The bed file which I created from gtf file of cds (assuming cds in bam files) seems differ from above. I am confused regarding the above files as well as which bed file I should use for further analysis.

Please guide.


ADD REPLYlink written 24 months ago by bioinfo8120

I'd assume ref.core.targets_merged.bed is a subset of ref_plus_utr.targets.bed. If so that is the file you should use, if not merge the files together using BEDtools merge and use the resulting bed file. You can ignore the baits bed files.

ADD REPLYlink written 24 months ago by Vivek2.3k

Thanks a lot Vivek.

1) As far as I understood: ref.core.targets_merged.bed = exons only while ref_plus_utr.targets.bed = exons + UTR

2) Some values of 2nd and 3rd columns from both files are same, some are different and sometimes 3rd column is same but 2nd is different. Also, ref.core.targets_merged.bed has more rows.

Would you please explain the logic of having two bed files and merging them?

As my aim is exome analysis, should I use utr containing bed file also?

Thanks again.

ADD REPLYlink written 24 months ago by bioinfo8120

Anything I can suggest here is a guess and you should be getting more information from the people who sequenced the samples as to how they designed the experiment and which regions they planned to target as part of the exome capture.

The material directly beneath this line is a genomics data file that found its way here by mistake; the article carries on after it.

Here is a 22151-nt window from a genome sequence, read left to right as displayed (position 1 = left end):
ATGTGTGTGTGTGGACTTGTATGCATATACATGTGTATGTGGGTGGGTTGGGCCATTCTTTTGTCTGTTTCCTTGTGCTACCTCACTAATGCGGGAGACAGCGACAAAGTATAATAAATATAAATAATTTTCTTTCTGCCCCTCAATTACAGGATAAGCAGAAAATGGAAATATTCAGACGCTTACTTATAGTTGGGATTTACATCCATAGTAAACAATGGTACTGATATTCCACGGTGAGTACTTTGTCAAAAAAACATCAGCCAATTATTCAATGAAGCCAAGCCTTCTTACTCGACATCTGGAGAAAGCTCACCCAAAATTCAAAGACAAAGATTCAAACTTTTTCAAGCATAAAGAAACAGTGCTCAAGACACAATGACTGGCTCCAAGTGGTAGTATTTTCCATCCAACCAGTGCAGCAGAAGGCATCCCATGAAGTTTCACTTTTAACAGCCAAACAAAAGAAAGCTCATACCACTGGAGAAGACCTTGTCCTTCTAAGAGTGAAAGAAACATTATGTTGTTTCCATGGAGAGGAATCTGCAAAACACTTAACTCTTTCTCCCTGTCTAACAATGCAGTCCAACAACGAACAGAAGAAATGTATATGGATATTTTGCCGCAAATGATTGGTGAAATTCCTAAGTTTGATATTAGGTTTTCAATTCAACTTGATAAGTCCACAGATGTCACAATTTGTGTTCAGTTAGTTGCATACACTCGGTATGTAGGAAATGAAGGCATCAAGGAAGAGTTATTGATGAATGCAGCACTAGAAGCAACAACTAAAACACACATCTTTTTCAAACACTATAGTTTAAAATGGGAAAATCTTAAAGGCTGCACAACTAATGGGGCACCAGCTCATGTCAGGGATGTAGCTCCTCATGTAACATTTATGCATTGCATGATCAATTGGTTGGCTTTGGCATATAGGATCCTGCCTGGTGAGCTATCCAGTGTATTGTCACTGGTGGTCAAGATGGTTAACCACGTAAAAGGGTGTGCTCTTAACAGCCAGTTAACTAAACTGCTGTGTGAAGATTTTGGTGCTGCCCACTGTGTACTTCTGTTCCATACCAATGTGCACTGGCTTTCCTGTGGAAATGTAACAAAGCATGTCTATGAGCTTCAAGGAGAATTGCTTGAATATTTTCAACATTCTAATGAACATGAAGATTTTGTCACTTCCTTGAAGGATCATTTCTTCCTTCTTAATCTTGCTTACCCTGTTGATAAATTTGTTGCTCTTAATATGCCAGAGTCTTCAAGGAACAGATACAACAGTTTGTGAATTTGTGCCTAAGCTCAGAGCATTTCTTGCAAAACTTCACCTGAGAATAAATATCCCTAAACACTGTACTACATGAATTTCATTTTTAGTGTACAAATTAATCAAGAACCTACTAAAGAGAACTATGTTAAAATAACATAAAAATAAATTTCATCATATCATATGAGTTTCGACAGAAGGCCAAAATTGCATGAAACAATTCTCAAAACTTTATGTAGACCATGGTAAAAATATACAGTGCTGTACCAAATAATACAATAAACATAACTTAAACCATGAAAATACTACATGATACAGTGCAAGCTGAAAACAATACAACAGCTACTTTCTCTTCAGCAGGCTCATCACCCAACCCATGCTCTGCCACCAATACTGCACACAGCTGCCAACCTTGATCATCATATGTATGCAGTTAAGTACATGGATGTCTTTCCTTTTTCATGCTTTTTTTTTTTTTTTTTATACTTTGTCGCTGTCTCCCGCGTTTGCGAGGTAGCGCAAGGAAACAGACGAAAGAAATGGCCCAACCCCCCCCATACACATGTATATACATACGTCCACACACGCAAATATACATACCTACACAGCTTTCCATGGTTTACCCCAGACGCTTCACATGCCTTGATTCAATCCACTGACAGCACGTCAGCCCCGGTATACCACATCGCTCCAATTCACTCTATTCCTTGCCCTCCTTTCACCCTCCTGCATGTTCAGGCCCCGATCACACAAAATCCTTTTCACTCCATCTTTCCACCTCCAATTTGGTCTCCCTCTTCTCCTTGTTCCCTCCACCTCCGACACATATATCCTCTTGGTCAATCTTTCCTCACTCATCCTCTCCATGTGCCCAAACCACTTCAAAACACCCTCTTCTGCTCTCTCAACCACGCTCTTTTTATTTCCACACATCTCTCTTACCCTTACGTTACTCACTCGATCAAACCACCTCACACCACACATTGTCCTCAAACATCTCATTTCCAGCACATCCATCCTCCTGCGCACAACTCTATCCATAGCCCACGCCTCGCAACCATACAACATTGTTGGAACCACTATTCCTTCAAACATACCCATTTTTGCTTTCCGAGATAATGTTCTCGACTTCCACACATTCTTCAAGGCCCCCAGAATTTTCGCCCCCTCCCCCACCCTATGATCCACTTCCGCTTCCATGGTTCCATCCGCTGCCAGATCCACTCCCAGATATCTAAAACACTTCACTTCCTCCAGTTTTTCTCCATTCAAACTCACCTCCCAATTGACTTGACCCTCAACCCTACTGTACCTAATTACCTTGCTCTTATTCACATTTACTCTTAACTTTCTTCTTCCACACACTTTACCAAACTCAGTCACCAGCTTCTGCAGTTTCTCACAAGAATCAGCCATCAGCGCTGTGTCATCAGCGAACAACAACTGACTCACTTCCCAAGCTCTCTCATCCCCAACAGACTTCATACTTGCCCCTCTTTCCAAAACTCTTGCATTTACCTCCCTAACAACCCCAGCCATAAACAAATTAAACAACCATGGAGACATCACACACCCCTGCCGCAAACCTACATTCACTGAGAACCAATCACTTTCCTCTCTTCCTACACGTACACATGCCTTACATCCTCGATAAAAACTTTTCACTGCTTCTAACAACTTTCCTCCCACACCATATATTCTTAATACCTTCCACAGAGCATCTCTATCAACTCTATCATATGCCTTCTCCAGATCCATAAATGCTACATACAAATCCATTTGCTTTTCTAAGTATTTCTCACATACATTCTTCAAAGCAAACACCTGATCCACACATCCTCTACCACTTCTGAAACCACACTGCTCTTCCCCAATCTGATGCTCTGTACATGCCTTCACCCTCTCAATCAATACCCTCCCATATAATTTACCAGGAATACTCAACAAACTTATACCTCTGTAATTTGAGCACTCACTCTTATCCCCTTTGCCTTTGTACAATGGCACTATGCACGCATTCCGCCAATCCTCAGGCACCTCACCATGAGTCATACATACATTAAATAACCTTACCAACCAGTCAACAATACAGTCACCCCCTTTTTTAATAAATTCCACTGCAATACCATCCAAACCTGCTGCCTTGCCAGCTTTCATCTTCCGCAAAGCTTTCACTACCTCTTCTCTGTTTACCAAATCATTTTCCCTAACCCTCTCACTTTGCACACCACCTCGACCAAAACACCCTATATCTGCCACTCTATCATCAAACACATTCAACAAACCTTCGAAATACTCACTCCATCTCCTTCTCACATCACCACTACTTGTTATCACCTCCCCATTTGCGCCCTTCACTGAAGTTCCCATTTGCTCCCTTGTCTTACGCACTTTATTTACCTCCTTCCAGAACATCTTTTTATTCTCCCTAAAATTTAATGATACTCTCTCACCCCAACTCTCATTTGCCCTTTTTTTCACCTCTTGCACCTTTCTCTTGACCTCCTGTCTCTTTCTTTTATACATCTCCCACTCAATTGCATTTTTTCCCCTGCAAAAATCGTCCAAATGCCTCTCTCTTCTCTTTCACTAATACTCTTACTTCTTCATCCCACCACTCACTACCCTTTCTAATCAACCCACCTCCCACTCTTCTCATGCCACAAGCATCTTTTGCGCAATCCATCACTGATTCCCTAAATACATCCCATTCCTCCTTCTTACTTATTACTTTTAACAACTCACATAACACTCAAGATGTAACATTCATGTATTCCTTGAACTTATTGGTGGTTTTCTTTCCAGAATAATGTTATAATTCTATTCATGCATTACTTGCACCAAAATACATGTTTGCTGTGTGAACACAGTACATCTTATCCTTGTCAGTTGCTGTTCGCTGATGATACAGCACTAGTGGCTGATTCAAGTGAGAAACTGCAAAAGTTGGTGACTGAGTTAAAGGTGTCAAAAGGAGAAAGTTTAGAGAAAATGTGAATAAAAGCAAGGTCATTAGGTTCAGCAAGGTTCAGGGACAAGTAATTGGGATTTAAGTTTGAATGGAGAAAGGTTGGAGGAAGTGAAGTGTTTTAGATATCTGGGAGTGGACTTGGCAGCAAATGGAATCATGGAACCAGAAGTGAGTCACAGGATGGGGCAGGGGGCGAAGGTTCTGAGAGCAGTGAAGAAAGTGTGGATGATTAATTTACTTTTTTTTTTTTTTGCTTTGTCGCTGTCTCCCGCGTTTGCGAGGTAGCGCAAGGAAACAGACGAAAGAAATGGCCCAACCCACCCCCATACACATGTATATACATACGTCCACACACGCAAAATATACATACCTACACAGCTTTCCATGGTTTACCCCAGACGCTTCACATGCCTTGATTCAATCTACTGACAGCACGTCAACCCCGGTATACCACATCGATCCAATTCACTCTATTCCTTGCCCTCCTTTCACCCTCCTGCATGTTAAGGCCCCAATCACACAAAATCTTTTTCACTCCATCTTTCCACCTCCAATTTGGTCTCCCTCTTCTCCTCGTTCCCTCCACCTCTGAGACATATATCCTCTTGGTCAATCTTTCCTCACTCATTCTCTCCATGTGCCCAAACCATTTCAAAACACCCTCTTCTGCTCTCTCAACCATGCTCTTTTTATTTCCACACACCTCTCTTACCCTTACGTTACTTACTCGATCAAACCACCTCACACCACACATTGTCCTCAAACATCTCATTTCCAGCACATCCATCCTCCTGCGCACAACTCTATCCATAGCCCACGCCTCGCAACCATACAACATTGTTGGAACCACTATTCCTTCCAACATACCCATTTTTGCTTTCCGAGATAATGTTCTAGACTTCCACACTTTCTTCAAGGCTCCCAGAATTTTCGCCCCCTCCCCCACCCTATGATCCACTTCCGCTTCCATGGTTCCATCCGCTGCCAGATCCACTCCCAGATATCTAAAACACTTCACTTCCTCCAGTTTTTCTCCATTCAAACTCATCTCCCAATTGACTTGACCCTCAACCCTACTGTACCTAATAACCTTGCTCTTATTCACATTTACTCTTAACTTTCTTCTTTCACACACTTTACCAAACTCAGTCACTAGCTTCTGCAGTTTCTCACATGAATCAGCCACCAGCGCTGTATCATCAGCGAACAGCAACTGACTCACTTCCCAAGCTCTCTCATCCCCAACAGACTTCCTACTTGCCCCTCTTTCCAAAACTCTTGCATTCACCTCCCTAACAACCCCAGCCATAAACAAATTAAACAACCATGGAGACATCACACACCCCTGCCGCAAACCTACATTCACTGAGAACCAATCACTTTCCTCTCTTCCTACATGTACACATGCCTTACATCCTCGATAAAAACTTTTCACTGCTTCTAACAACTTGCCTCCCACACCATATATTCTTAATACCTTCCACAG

My intuition with merging the bed files is that it consolidates the coordinates between Exons + UTR regions. Since the UTR file was given to you, I'd think they also planned to target the UTR region.

Why merge them if one file is UTR + Exons and the other is just Exons?

Because the small region from TSS to first exon would likely be common between both files for many genes so you might as well combine them and get a single consolidate file of coordinates.

ADD REPLYlink written 24 months ago by Vivek2.3k

Thank you so much Vivek.

ADD REPLYlink modified 24 months ago • written 24 months ago by bioinfo8120